Shaken or Stirred?

Perpetual motion.

A deft bartender merges romance with science to create cocktail experiences. Inspirations, techniques, and aesthetics combined behind the bar are all essential components to success. Professional crafting of drinks goes beyond simple assembly, mixture, and chilling of ingredients: a skilled bartender blends art with discipline for the pleasure of thirsty patrons.

The pop culture catchphrase, “shaken, not stirred” has long proposed a cheeky answer to an elemental question, suggesting preference between two means of coercing components into a whole that is far greater than the sum of its parts. While shaking forces the issue and stirring subtly suggests, the choice between them is a matter of means to a particular end. This classic variable is influenced in equal parts by intention and personal preference.

The spectacle and happy sound of a cocktail being shaken evokes a Pavlovian response. Such vigorous mixing breaks down ice rapidly, resulting in quick dilution and a well-chilled drink. A poised publican stirs to control the pace; a stirred drink allows for keen observation, to precisely choose the point of preferred temperature and density. Once methods are mastered, bartenders infuse charisma and personal style, with no two shakes or stirs alike. These idiosyncrasies impart character—shifting the technical performance to an emotional expression.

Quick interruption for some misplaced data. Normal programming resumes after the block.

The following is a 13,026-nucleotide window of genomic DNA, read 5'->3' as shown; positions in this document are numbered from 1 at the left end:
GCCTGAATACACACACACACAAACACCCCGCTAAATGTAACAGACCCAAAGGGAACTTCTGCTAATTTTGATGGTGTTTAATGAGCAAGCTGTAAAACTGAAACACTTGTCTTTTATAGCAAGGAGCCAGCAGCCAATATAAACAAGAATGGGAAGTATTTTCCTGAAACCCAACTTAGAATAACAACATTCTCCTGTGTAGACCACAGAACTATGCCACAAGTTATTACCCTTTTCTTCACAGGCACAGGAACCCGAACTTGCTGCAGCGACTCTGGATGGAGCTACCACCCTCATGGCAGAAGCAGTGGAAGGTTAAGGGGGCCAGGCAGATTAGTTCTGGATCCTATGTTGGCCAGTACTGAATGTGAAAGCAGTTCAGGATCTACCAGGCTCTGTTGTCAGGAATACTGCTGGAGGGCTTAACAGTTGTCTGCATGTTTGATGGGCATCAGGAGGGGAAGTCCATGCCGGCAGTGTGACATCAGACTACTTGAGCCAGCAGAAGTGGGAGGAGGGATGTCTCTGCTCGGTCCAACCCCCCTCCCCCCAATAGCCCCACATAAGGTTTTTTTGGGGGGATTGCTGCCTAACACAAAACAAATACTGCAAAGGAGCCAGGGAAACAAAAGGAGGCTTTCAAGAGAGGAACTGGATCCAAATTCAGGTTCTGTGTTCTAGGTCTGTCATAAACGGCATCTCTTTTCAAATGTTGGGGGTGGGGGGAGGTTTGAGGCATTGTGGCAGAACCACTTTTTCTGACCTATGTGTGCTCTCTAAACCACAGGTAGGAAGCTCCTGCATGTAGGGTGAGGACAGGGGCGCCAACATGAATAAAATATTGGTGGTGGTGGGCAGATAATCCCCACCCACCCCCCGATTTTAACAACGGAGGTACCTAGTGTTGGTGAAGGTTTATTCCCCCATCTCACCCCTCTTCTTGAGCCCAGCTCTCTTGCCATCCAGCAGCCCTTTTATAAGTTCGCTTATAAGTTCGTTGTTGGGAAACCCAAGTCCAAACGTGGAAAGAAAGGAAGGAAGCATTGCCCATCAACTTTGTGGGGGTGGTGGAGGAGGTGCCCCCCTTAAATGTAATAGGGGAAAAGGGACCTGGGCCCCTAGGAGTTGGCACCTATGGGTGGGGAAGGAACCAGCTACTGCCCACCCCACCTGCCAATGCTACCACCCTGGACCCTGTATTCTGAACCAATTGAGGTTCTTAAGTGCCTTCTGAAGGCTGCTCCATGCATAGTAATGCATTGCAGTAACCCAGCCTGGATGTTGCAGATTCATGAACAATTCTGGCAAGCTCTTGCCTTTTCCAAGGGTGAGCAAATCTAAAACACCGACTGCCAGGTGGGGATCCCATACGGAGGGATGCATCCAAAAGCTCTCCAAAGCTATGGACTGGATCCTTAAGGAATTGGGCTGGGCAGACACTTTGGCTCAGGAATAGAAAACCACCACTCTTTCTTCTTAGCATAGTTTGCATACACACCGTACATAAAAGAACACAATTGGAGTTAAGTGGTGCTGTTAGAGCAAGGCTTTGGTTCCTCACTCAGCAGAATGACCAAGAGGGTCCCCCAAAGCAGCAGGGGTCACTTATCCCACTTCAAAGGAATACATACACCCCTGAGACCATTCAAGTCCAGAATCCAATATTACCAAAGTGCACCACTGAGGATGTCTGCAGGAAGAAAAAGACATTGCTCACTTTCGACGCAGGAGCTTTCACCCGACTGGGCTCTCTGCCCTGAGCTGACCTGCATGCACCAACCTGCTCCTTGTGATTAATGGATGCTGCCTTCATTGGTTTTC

This topic of technique is demonstrated best by outlining what is, perhaps, the most well-known cocktail, the Martini, which singularly attracts popular attention regarding technique of construction. Emerging at the end of the 19th century, this cocktail has been an icon ever since. The concurrent appearance of vermouths in North America gave bartenders another means to trim rough edges from primitive spirits, while building either sweet or dry complexity. The seemingly simple combination of gin and vermouth is the cocktail’s foundation, and remaining is the classic test of a bartender’s skills. All elements considered, technique and verve are simply means to achieve the beauty of balance and pleasure on the palate.

Photo: Mark Reynolds.

Post Date:

December 10, 2012